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30 May 2024MedtechMarisa Woutersen

University files suit over AI ultrasound technology

University of British Columbia alleges patent infringement by medtech companies | Suit concerns AI-driven ultrasound systems for cardiac imaging.

The University of British Columbia (UBC) has sued GE HealthCare Technologies and subsidiary Caption Health over AI-enabled ultrasound tech.

The suit, filed in the US District Court for the Northern District of California, claim that the defendants have infringed UBC’s patent for innovative AI-based systems and methods for evaluating cardiac ultrasound images.

UBC asserted that the Chicago-headquartered companies have unlawfully commercialised the patented technology, covered under US patent number 11,129,591.

GE Healthcare’s acquisition of Caption Health in February 2023 is highlighted in the complaint, with UBC alleging that the companies are jointly responsible for the infringement activities.

UBC alleged that GE Healthcare’s products incorporating Caption Health’s technology infringe on the ’591 patent.

These products, marketed under names like ‘Caption Guidance’ and ‘Caption AI’, use AI-driven software to guide users in acquiring high-quality cardiac ultrasound images.

Features such as real-time visual guidance and automatic image capture were highlighted as infringing elements in the complaint.

The products are integrated into GE Healthcare’s Venue Family point-of-care ultrasound systems, and the Vscan Air SL handheld ultrasound system.

Addressing challenges in heart disease diagnosis

The complaint outlined that to diagnose heart disease accurately, techniques like echocardiography are used, which relies on ultrasound to create images of the heart.

However, obtaining clear echocardiographic images is challenging because it requires extensive training, and even slight changes can lead to inadequate images, delaying treatment.

Previous attempts to make the assessment process digital had technical problems because echocardiography needs multiple strategic views and sequences of images to capture the heart’s movement.

Understanding these challenges, UBC created innovations to enhance echocardiographic image analysis as seen in the ’591 patent, it said.

UBC’s path to patenting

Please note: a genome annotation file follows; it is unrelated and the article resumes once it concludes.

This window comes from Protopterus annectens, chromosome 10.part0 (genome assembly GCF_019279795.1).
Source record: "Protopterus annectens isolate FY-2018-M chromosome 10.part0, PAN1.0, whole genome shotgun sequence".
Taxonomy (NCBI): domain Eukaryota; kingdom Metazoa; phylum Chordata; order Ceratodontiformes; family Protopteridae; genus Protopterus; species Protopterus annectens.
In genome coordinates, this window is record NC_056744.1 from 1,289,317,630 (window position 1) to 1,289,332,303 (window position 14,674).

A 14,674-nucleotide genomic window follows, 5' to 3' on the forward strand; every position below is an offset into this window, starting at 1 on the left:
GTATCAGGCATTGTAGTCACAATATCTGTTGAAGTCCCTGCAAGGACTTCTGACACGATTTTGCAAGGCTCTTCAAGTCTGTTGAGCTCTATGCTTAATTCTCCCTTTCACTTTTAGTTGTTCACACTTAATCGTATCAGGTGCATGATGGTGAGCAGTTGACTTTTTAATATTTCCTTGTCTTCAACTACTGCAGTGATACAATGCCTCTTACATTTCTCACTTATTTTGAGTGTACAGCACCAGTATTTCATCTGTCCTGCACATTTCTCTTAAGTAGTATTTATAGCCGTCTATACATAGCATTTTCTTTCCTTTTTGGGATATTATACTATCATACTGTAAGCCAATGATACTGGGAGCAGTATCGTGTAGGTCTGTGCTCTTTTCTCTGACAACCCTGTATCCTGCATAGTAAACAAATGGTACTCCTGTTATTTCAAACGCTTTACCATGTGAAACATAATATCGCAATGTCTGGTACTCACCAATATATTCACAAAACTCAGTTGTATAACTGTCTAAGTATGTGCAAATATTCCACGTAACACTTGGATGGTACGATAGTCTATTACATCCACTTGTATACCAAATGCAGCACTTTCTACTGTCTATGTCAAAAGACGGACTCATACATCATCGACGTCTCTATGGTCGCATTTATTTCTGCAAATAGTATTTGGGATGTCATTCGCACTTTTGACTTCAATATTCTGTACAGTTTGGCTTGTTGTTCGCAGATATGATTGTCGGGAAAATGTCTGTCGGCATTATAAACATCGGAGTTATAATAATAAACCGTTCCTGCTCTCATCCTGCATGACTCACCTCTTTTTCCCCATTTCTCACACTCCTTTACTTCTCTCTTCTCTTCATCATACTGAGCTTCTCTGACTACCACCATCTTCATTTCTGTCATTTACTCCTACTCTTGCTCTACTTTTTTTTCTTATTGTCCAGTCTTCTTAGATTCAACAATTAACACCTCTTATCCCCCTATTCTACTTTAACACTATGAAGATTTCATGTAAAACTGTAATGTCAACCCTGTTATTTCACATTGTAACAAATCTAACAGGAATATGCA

Doctors and scientists from UBC began work on the patented invention in 2013 and created a system capable of training with thousands of images to provide accurate quality assessments.

UBC holds exclusive rights to the ’591 patent, granted by the US Patent and Trademark Office (USPTO) in September 2021.

The patent addresses the challenges in capturing high-quality echocardiographic images for clinical measurement, and employs neural networks to assess and optimise the quality of echocardiographic images.

The neural networks are trained with specific view categories, allowing for tailored quality assessments that improve image accuracy and diagnostic utility.

Alleged efforts to address infringement

In early 2022, shortly after the issuance of the ’591 patent, UBC said that Caption Health appeared to be marketing an AI-based cardiac ultrasound software allegedly similar to its own patented invention.

Assuming Caption Health was unaware of the patent, UBC allegedly tried to resolve the issue amicably.

According to the complaint, in May 2022, UBC’s counsel wrote to Caption Health’s CEO, Steve Cashman, and suggested discussions to avoid litigation.

Despite a follow-up letter later that month, Caption Health did not initially respond, said UBC.

In June 2022, Cashman acknowledged the letters and promised a prompt reply but requested more information. UBC said it provided this in November 2022, but Caption Health allegedly did not respond substantively.

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